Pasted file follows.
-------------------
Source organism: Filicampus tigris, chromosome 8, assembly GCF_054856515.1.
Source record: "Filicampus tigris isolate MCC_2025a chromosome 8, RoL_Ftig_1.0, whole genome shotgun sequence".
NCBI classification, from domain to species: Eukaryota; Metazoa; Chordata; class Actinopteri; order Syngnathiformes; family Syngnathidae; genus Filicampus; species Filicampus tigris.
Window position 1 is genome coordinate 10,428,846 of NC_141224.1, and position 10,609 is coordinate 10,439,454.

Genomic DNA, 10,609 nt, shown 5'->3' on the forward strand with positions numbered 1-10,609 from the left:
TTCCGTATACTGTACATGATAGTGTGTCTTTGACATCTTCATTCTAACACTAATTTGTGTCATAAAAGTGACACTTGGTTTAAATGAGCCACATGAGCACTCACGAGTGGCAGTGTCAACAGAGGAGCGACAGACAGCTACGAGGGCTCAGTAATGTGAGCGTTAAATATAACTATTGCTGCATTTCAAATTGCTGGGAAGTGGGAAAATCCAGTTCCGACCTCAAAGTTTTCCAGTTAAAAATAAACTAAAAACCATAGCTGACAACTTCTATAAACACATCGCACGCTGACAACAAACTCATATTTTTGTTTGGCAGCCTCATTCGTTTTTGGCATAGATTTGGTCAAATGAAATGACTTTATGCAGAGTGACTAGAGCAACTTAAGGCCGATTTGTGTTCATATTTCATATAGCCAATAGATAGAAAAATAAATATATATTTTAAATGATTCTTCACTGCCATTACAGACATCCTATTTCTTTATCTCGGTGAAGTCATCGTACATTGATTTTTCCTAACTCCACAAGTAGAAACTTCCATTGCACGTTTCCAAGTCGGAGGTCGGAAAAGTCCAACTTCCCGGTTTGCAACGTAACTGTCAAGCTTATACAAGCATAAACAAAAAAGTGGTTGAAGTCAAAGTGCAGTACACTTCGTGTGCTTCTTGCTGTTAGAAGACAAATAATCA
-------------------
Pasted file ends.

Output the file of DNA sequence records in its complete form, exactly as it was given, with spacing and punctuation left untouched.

Source organism: Filicampus tigris, chromosome 8, assembly GCF_054856515.1.
Source record: "Filicampus tigris isolate MCC_2025a chromosome 8, RoL_Ftig_1.0, whole genome shotgun sequence".
NCBI classification, from domain to species: Eukaryota; Metazoa; Chordata; class Actinopteri; order Syngnathiformes; family Syngnathidae; genus Filicampus; species Filicampus tigris.
Window position 1 is genome coordinate 10,428,846 of NC_141224.1, and position 10,609 is coordinate 10,439,454.

Genomic DNA, 10,609 nt, shown 5'->3' on the forward strand with positions numbered 1-10,609 from the left:
TTCCGTATACTGTACATGATAGTGTGTCTTTGACATCTTCATTCTAACACTAATTTGTGTCATAAAAGTGACACTTGGTTTAAATGAGCCACATGAGCACTCACGAGTGGCAGTGTCAACAGAGGAGCGACAGACAGCTACGAGGGCTCAGTAATGTGAGCGTTAAATATAACTATTGCTGCATTTCAAATTGCTGGGAAGTGGGAAAATCCAGTTCCGACCTCAAAGTTTTCCAGTTAAAAATAAACTAAAAACCATAGCTGACAACTTCTATAAACACATCGCACGCTGACAACAAACTCATATTTTTGTTTGGCAGCCTCATTCGTTTTTGGCATAGATTTGGTCAAATGAAATGACTTTATGCAGAGTGACTAGAGCAACTTAAGGCCGATTTGTGTTCATATTTCATATAGCCAATAGATAGAAAAATAAATATATATTTTAAATGATTCTTCACTGCCATTACAGACATCCTATTTCTTTATCTCGGTGAAGTCATCGTACATTGATTTTTCCTAACTCCACAAGTAGAAACTTCCATTGCACGTTTCCAAGTCGGAGGTCGGAAAAGTCCAACTTCCCGGTTTGCAACGTAACTGTCAAGCTTATACAAGCATAAACAAAAAAGTGGTTGAAGTCAAAGTGCAGTACACTTCGTGTGCTTCTTGCTGTTAGAAGACAAATAATCA